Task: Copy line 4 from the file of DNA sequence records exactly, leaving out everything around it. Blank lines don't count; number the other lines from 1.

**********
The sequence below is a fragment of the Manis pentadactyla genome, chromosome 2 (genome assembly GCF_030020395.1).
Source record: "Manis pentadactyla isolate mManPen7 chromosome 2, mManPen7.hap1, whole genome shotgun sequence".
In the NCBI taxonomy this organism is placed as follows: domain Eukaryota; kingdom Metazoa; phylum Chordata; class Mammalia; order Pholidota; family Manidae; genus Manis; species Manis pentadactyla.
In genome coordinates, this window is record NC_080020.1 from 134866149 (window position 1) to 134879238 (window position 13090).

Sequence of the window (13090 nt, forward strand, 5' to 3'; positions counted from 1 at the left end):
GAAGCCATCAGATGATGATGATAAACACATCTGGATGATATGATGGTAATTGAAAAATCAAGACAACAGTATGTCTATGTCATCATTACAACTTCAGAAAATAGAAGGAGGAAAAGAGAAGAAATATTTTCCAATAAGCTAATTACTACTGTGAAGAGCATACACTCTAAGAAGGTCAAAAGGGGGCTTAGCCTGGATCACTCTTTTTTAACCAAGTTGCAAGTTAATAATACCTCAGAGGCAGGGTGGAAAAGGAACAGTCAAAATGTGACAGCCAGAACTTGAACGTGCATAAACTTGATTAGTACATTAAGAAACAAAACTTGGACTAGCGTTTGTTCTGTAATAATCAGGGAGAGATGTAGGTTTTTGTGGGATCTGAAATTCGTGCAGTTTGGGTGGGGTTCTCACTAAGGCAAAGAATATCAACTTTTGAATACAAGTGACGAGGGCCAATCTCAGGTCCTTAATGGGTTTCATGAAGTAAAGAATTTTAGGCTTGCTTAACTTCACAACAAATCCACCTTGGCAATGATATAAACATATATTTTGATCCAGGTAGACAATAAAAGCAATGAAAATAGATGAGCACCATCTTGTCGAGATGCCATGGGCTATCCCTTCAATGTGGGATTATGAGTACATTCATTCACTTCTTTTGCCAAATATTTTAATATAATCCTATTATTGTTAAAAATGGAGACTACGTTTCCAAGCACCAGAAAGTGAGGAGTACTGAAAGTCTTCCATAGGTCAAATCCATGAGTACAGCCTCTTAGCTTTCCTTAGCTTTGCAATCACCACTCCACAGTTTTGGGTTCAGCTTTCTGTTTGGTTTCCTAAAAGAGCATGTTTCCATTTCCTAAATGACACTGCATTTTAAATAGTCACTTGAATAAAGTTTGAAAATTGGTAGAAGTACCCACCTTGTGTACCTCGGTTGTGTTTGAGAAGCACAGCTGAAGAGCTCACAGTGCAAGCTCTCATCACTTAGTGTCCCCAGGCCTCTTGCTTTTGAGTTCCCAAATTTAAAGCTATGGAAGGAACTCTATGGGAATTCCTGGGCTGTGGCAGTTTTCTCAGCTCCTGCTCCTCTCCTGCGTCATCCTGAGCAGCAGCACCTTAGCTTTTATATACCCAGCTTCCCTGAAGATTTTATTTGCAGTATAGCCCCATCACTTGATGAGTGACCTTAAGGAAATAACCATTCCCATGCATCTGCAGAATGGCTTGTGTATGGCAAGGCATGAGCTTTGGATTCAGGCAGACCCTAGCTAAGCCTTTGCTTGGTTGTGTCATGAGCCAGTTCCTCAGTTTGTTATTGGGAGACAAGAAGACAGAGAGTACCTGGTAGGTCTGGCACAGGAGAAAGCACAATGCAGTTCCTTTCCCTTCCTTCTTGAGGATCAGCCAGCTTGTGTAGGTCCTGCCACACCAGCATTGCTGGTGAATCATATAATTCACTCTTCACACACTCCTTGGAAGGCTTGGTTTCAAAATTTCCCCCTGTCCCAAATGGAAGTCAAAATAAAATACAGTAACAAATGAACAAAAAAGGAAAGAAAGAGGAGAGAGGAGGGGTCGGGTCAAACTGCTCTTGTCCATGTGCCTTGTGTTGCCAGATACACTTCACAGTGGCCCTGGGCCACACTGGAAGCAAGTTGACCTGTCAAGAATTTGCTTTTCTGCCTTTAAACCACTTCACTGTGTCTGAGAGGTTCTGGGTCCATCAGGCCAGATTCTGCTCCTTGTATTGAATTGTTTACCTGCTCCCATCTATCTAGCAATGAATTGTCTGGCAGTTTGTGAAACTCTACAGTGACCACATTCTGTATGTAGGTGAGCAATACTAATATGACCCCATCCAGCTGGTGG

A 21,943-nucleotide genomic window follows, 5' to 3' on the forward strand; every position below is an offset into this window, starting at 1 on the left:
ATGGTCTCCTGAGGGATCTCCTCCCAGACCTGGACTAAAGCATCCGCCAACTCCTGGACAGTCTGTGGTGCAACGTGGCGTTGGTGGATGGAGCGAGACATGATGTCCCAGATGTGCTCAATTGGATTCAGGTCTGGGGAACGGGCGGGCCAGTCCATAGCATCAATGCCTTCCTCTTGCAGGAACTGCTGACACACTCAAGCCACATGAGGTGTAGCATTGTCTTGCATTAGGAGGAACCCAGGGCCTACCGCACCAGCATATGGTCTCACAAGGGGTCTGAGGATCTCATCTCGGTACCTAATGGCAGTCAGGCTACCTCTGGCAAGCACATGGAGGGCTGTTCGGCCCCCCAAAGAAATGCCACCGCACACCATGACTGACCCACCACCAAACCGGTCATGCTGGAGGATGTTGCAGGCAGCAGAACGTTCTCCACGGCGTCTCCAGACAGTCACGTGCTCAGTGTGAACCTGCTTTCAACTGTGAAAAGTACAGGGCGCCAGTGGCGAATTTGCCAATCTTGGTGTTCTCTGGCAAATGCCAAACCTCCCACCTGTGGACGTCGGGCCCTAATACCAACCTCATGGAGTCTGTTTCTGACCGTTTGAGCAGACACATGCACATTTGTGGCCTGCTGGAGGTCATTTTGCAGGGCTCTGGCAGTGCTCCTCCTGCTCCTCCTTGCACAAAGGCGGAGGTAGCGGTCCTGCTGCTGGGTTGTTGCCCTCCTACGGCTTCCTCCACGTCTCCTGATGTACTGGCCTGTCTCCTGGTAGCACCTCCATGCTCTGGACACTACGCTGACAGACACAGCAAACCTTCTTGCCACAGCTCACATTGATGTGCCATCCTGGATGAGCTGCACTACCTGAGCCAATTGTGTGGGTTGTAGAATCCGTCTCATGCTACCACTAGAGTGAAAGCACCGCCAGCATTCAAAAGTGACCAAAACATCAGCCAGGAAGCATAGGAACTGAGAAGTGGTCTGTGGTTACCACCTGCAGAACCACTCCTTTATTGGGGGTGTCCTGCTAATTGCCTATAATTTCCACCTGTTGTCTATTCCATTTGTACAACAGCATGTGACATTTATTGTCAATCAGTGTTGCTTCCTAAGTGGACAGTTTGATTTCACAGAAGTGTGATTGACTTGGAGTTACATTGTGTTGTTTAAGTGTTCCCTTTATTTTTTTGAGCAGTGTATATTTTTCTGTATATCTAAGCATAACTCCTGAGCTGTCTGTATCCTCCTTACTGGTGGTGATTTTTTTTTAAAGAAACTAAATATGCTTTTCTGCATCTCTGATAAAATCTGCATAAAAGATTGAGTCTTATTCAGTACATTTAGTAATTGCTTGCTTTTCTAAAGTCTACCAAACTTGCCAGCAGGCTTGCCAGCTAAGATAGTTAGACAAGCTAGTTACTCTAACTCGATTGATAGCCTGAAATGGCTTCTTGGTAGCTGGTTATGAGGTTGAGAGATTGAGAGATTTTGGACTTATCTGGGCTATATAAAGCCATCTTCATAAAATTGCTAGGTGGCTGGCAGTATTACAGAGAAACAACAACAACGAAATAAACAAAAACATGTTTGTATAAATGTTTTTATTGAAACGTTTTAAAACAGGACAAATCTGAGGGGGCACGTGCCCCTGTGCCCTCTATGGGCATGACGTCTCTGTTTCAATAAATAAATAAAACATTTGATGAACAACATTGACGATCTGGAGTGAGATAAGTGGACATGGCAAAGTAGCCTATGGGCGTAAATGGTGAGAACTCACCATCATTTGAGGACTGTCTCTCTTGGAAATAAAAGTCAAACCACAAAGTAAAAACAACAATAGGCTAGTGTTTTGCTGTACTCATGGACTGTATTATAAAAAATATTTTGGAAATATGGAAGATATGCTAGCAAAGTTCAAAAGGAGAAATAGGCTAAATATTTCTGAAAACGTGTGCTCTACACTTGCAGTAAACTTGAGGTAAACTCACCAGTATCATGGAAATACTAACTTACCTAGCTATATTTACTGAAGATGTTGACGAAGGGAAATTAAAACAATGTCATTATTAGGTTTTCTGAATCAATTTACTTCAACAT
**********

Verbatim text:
In genome coordinates, this window is record NC_080020.1 from 134866149 (window position 1) to 134879238 (window position 13090).